Money is one of the key factors that couples argue about. Unsurprisingly it is also a major factor in the breakup of marriages. People in relationships that are fine when the money flows can soon become divided by suspicion and guilt when the debts pile up.
Functional relationships depend on good communication. If you feel so guilty about your debts that you keep them a secret from your partner, they may question what else you have been hiding from them when they discover it.
Your poor credit score can also affect your partner. For instance, they believe you can secure a mortgage because your both have well-paid jobs. Yet the mortgage lender may refuse when they discover you already owe more than you can pay.
Bankruptcy is both a personal and a joint decision
“Hi honey, I had a little money problem, but now I’ve sorted it,” is probably not the best way to go.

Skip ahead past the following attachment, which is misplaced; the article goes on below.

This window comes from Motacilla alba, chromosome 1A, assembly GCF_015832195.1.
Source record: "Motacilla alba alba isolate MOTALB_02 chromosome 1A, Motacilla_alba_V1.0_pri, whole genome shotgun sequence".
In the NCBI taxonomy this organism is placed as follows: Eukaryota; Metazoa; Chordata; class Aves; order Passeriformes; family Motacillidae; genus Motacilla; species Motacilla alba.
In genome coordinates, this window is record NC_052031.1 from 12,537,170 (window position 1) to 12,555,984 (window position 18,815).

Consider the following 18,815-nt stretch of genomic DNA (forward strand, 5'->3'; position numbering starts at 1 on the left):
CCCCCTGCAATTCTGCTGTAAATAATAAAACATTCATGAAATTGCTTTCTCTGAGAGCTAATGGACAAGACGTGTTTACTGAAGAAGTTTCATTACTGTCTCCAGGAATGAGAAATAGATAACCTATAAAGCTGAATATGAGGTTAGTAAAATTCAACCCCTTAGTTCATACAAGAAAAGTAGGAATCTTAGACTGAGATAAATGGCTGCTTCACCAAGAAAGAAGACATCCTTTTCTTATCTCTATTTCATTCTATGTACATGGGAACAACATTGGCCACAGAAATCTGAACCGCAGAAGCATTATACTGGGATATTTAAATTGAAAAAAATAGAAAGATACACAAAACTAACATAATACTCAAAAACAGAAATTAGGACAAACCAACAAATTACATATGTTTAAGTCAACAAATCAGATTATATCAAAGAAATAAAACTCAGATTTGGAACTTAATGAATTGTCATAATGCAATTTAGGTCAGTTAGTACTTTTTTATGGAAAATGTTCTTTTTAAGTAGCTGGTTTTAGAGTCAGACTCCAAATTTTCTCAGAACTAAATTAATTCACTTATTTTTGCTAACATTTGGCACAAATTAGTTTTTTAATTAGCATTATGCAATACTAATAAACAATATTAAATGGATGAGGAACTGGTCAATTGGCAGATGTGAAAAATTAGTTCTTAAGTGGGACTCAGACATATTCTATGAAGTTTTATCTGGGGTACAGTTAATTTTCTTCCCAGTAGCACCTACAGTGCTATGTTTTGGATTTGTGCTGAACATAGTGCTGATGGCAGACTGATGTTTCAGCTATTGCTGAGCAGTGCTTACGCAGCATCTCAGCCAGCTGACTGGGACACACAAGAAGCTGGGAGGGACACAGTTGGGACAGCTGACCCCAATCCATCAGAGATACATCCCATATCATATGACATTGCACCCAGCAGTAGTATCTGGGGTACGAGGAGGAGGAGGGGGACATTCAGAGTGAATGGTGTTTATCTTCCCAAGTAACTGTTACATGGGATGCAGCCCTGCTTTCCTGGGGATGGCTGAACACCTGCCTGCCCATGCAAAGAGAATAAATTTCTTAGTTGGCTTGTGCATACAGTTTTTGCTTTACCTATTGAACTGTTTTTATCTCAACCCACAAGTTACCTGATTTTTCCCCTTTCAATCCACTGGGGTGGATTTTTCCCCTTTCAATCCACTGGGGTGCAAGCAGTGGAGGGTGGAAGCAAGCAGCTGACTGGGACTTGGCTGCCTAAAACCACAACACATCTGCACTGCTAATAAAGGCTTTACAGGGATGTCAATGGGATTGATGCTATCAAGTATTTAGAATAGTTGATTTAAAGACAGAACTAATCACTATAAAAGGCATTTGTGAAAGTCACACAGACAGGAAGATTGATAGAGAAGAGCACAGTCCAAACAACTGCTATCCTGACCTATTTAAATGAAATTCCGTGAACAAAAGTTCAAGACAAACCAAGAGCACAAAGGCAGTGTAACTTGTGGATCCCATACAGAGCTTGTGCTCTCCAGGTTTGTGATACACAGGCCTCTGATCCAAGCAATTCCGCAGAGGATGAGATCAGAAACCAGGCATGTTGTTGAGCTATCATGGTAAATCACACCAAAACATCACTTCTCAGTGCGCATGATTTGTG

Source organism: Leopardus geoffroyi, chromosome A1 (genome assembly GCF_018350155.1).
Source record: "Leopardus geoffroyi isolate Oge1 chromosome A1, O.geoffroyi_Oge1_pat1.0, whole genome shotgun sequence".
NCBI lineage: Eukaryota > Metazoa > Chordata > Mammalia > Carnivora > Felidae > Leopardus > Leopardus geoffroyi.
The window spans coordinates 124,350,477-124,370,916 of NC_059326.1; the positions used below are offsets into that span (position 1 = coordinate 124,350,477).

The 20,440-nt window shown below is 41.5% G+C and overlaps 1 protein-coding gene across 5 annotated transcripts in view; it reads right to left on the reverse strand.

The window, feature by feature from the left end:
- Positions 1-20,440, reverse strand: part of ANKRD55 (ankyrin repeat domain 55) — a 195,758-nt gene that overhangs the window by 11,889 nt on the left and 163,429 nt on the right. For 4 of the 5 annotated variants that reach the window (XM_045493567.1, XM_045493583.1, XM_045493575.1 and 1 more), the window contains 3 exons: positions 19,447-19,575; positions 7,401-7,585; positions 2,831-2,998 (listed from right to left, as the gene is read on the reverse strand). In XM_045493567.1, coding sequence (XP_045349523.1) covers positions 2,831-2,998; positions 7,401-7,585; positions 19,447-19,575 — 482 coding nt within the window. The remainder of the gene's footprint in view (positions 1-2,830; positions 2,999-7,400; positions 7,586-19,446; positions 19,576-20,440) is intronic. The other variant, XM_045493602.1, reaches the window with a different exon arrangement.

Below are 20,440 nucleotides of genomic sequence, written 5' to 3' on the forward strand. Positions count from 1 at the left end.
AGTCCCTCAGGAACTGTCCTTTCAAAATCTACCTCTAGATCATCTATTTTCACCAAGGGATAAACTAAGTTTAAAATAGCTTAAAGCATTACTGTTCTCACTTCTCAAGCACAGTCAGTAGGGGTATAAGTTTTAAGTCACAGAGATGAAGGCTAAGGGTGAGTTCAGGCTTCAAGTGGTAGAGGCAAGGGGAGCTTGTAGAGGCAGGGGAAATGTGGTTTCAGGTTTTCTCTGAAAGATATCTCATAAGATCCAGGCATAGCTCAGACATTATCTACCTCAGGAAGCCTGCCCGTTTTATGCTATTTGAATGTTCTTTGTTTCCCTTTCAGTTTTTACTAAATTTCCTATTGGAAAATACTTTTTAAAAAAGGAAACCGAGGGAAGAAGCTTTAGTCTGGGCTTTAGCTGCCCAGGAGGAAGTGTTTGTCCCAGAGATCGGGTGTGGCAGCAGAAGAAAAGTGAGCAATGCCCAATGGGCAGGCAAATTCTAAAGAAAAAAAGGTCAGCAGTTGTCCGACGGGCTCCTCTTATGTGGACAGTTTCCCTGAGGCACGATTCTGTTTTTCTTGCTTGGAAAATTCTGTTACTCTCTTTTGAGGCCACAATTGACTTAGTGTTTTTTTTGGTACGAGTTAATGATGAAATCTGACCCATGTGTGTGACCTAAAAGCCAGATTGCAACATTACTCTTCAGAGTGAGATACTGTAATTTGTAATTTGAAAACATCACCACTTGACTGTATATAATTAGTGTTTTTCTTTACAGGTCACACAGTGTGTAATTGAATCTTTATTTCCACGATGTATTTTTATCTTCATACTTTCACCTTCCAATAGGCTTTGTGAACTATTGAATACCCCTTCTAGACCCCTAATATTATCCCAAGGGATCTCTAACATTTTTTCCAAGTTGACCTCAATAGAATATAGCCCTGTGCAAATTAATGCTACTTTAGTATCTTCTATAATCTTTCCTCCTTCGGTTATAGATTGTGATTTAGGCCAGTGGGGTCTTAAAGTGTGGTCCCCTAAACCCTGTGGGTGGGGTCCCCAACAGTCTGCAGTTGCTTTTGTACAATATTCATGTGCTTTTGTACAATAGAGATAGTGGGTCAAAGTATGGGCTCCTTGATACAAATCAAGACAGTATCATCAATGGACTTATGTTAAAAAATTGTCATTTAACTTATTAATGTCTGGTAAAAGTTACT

If only you file, you can only include your debts, not joint ones. Yet you being unable to secure loans or credit cards will affect your partner if you want to buy a house together, open a joint credit card and much more.
Before filing for bankruptcy, it is wise to discuss it with your spouse. Successful couples tend to work as a team. Consider seeking legal advice first to understand better how it will work. Accurate information will help you present your case and answer their concerns. People can have a lot of mistaken ideas about bankruptcy, thinking it will ruin everything. The truth is, it may be the singular best way to improve your life and your relationship.